That summer I spent entirely in my swimming suit (don’t ask me why). I would wake up in the morning, and with both parents gone to work, I would get up, brush my teeth and then go back to bed and read. I slept with a pile of library books, and when I finished each one in the stack, I put them in the basket of my trusty bike and went back to the library for another pile.

That summer I devoured everything I could find by H.G. Wells, everything by Edgar Rice Burroughs including all the Tarzan Books, the Pellucidar series, and some of the Mars books, everything I could find by Heinlein, Serling, and Ian Fleming, and then became magically transported to the dark side of Edgar Allan Poe.

It was an incredible summer. I read every possible waking moment. With no one to nag me about taking out the garbage or “go outside, it’s a beautiful day,” I had the luxury of feeding my soul.

Perhaps that summer has taken on some mythical aspects in my memory. Perhaps it wasn’t precisely as I remember it, but that’s okay. What I do know is that I read all those books in those short months, and that I have never been the same since.

Would that every child had such an opportunity.


Filed under Reading, Summer

“If you want something done…

…give it to a busy person. ”

When I wrote the words “I don’t have enough to do” the other day on this blog, they haunted me for the rest of the day and night. I must be insane to think that. The truth is, I have plenty to do, I’m just not doing anything.

So this morning I got into action. I went back to work. And suddenly, life is brighter. I have a great pot of beans in the crockpot. I have finished writing a short story that began its life at the ghost story weekend in April, and then I sent it out. I got a reference book for my class this fall, and read it, and have marked the pages I will use. I went for a bike ride and did laundry and cleaned up the kitchen. I have dusted off the novel that is still 10 pages shy of “finished first draft” and think I might review what I need to review in order to finish those pages and then get going on the rewrite.

This isn’t a list of my daily activities, just a kind of apology for believing for a moment that I didn’t have enough to do. I have lots to do. If I do nothing but sit in gratitude for my embarrassment of riches, that will be a good day.

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Filed under Bean soup, Discipline, Short Stories, time, Writing


Copies of my new book, The Northwoods Chronicles, arrived in the mail today.

There are many golden moments in the life of an author — when the call comes that a book has sold, when there is a line at the bookstore waiting for you to arrive for a talk, when that first check shows up that tells you that it’s not a dream after all.

Don’t get me wrong: there are plenty of sucky moments in the life of an author, too, but we won’t go into those today.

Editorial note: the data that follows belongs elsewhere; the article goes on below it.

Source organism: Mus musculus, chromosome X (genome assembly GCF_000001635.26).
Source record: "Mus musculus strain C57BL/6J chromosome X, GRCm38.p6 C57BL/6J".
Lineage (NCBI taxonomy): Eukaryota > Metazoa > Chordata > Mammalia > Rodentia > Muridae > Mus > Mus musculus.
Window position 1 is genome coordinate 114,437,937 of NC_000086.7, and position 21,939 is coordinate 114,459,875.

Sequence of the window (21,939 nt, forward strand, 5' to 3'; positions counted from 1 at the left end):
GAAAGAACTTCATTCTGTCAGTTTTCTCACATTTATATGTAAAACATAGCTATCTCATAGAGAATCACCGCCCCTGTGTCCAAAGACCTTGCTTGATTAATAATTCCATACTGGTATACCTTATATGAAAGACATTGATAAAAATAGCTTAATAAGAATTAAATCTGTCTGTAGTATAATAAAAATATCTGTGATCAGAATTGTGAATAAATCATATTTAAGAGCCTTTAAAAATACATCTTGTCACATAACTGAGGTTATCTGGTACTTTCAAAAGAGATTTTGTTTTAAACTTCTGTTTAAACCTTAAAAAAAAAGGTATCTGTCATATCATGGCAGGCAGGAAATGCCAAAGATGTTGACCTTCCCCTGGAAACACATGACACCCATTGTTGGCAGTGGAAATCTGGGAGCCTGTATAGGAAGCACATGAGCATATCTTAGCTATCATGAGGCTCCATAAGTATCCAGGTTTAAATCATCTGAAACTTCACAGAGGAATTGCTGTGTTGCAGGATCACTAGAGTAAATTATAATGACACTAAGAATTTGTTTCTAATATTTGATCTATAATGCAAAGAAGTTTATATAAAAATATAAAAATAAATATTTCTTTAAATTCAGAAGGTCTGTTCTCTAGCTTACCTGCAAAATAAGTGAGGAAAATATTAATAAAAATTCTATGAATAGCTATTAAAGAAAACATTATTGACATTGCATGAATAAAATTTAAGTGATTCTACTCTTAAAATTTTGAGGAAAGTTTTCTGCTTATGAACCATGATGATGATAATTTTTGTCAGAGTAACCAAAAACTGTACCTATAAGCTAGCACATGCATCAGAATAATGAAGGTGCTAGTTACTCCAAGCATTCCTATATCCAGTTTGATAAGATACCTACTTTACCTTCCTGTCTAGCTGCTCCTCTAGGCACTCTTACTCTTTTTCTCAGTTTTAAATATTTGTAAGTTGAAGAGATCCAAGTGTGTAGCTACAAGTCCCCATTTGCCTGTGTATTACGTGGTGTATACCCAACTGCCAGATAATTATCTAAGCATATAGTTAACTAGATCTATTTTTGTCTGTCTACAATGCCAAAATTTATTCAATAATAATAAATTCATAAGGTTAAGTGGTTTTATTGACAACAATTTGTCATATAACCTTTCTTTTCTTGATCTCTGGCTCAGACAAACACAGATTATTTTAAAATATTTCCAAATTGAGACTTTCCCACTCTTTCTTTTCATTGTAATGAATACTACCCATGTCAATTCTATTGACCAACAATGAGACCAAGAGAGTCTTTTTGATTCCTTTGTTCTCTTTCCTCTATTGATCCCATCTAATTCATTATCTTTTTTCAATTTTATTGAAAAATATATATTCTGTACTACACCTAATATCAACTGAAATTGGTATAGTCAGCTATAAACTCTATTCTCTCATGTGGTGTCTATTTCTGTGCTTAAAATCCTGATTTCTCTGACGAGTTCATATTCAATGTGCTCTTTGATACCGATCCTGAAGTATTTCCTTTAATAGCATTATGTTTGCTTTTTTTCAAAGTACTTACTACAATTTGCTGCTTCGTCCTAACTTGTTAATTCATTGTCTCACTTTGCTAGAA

But of all the golden moments, opening that first carton of hardcovers, to see what the book actually looks like and feels like in your hand has got to be one of the most sublime. 

That’s a good day.


Filed under dreams, goals, My New Novel, Writing

Attention all writers…

Now this is promotion!

John Saul’s Latest Book

And it’s a good read, too!

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Filed under Promotion, Writing

My new bike

I have a new bicycle. It’s a sweetheart.

I’ve been in love with bicycling since my parents bought me a used blue Schwinn girl’s bike when I was about 8. I graduated to a 3-speed when I was about eleven. The summer between sixth and seventh grades I was never home. I had a bag of essentials strapped to my bike and I just went from friend’s house to friend’s house on my bicycle, sleeping over with this girlfriend or that. Always on my bike.

(The summer between seventh and eighth grades was even more bizarre, but that is a blog for another day.)

Anyway, biking wasn’t easy in Hawaii, so I put the bike away for many years, and then when I lived in the Oregon countryside it wasn’t practical. But when the Navy sent me to Washington DC during the first Gulf War, I bought a mountain bike and rode it everywhere from Maryland to Virginia and all places in between for seven months. The summer I came home from there I retired my car from April to October, doing everything on my bicycle, even grocery shopping.  I bought only two tanks of gas during those months.

I just sold that bike, 17 years and thousands and thousands of miles later, trading up to a Trek street bike. Sweet.  I love this bike.

My friend Jackie made me a custom messenger bag for my current essentials, and I’m out and about, feeling fit, saving gas, and smiling.

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Filed under Bicycle

Taking the Summer off

Taking the summer off seemed to be such a great idea back when I was overextended. In reality, it’s not so great.

I’m not bored — probably if there ever was a sin, boredom is it — but I don’t have enough to do. I’ve been reading, and gardening, and watching too much television, making jobs for Al to do around the house, poking my nose in affairs that aren’t mine… I’m eager to get into a project, but now it’s too late to take on anything large, as we’re going to be traveling the first half of September, and then it’s just a stone’s throw to school starting, work starting, and I begin teaching a new class on Writing for Veterans at LCC.

But whatever I thought this summer of leisure would be like isn’t it.  I’ll remember this next year.

I need to keep busy, or I’ll get myself into trouble.

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Filed under Gardening, Summer